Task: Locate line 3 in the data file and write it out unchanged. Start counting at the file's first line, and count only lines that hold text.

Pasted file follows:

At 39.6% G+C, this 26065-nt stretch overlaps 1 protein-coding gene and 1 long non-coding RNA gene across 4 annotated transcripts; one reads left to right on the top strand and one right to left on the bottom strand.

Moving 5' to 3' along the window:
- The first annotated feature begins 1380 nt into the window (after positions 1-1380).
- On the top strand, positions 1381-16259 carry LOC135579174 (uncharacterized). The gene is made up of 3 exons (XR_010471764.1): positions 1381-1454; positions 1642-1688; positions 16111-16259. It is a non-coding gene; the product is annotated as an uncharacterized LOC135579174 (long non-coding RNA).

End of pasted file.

- The first annotated feature begins 1380 nt into the window (after positions 1-1380).